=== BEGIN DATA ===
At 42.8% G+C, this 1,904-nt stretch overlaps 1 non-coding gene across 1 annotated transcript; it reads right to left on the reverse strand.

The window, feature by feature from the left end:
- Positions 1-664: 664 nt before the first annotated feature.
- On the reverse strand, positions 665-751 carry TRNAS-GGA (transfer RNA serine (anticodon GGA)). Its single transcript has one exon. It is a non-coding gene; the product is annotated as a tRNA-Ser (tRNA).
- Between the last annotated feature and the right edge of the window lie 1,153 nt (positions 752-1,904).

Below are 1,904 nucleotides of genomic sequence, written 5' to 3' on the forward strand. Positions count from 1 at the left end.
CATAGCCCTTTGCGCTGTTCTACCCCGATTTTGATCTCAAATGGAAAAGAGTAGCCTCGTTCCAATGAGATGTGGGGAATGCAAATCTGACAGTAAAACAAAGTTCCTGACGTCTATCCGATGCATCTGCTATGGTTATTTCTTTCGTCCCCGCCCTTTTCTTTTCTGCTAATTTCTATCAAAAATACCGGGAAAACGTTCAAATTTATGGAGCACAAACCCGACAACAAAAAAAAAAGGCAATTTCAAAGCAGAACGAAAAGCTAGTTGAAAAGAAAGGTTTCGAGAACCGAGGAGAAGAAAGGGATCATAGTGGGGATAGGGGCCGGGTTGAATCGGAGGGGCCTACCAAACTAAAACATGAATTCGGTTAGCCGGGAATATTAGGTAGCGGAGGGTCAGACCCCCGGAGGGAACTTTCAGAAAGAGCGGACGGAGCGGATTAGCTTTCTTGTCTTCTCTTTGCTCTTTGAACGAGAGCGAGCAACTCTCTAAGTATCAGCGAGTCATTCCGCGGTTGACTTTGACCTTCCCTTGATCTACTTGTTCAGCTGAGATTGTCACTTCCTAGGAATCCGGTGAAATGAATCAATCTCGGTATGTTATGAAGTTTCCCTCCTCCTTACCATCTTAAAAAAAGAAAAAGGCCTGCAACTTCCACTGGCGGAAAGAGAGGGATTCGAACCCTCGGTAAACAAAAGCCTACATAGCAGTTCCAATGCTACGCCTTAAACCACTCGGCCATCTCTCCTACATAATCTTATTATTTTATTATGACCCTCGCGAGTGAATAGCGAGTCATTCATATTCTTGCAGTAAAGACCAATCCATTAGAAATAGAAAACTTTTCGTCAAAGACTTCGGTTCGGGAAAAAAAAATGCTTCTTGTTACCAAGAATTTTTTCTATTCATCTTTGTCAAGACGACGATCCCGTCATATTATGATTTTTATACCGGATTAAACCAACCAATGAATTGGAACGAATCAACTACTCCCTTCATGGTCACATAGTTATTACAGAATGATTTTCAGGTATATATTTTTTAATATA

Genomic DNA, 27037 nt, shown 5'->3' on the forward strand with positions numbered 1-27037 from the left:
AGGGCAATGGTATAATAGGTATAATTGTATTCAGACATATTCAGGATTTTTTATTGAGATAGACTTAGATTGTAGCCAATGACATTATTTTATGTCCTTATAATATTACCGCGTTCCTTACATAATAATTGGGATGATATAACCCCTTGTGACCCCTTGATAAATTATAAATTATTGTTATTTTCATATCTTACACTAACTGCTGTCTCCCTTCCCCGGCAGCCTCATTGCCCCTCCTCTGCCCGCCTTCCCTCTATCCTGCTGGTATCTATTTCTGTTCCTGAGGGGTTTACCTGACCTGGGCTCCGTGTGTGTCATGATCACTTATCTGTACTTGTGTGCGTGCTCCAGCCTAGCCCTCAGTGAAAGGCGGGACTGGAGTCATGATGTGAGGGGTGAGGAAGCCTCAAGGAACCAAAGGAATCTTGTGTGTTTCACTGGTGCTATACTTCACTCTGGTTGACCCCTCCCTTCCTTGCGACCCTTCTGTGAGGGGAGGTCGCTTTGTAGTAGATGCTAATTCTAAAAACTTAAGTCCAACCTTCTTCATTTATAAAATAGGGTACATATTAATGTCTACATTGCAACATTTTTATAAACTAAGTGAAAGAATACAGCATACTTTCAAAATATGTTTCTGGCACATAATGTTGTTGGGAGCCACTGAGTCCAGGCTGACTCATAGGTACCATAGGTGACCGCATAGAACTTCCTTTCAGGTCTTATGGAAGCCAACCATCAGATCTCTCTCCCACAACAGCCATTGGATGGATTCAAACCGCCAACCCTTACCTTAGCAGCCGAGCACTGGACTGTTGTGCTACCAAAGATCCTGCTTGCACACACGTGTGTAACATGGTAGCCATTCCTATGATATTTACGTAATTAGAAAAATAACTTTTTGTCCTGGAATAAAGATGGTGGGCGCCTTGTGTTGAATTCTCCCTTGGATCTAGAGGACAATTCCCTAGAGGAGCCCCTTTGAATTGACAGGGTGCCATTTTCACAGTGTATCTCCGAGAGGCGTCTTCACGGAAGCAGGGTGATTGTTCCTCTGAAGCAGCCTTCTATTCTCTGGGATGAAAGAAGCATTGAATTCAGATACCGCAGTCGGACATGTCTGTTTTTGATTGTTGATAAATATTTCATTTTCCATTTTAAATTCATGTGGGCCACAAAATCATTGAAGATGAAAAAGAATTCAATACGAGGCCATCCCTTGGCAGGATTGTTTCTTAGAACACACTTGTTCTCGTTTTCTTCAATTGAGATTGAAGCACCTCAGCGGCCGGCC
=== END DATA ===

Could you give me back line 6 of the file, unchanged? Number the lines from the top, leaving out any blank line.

Below are 1,904 nucleotides of genomic sequence, written 5' to 3' on the forward strand. Positions count from 1 at the left end.